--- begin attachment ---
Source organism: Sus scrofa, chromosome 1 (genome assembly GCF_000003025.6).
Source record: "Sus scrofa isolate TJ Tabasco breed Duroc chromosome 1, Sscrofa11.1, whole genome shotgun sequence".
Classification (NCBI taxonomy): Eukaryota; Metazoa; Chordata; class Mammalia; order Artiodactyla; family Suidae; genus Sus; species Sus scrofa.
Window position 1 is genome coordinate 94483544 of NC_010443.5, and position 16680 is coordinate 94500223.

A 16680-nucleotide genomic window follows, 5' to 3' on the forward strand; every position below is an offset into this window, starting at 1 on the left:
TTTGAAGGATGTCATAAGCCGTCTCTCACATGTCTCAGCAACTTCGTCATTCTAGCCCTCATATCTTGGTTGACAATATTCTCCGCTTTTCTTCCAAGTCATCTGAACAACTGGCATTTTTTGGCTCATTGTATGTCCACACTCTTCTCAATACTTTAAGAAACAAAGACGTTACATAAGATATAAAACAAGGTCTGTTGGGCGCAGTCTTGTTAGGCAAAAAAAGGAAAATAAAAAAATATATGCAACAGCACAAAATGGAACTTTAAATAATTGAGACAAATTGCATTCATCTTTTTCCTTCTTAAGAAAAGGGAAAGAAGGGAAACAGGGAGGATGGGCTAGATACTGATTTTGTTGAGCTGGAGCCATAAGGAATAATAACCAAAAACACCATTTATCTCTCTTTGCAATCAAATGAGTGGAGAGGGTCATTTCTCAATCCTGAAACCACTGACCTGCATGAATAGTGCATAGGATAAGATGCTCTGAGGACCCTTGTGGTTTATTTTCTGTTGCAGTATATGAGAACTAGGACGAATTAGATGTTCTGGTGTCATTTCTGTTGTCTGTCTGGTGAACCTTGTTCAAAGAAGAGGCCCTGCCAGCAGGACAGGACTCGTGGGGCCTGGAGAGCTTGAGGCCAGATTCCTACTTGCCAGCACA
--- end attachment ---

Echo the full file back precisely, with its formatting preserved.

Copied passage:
Source organism: Sus scrofa, chromosome 1 (genome assembly GCF_000003025.6).
Source record: "Sus scrofa isolate TJ Tabasco breed Duroc chromosome 1, Sscrofa11.1, whole genome shotgun sequence".
Classification (NCBI taxonomy): Eukaryota; Metazoa; Chordata; class Mammalia; order Artiodactyla; family Suidae; genus Sus; species Sus scrofa.
Window position 1 is genome coordinate 94483544 of NC_010443.5, and position 16680 is coordinate 94500223.

A 16680-nucleotide genomic window follows, 5' to 3' on the forward strand; every position below is an offset into this window, starting at 1 on the left:
TTTGAAGGATGTCATAAGCCGTCTCTCACATGTCTCAGCAACTTCGTCATTCTAGCCCTCATATCTTGGTTGACAATATTCTCCGCTTTTCTTCCAAGTCATCTGAACAACTGGCATTTTTTGGCTCATTGTATGTCCACACTCTTCTCAATACTTTAAGAAACAAAGACGTTACATAAGATATAAAACAAGGTCTGTTGGGCGCAGTCTTGTTAGGCAAAAAAAGGAAAATAAAAAAATATATGCAACAGCACAAAATGGAACTTTAAATAATTGAGACAAATTGCATTCATCTTTTTCCTTCTTAAGAAAAGGGAAAGAAGGGAAACAGGGAGGATGGGCTAGATACTGATTTTGTTGAGCTGGAGCCATAAGGAATAATAACCAAAAACACCATTTATCTCTCTTTGCAATCAAATGAGTGGAGAGGGTCATTTCTCAATCCTGAAACCACTGACCTGCATGAATAGTGCATAGGATAAGATGCTCTGAGGACCCTTGTGGTTTATTTTCTGTTGCAGTATATGAGAACTAGGACGAATTAGATGTTCTGGTGTCATTTCTGTTGTCTGTCTGGTGAACCTTGTTCAAAGAAGAGGCCCTGCCAGCAGGACAGGACTCGTGGGGCCTGGAGAGCTTGAGGCCAGATTCCTACTTGCCAGCACA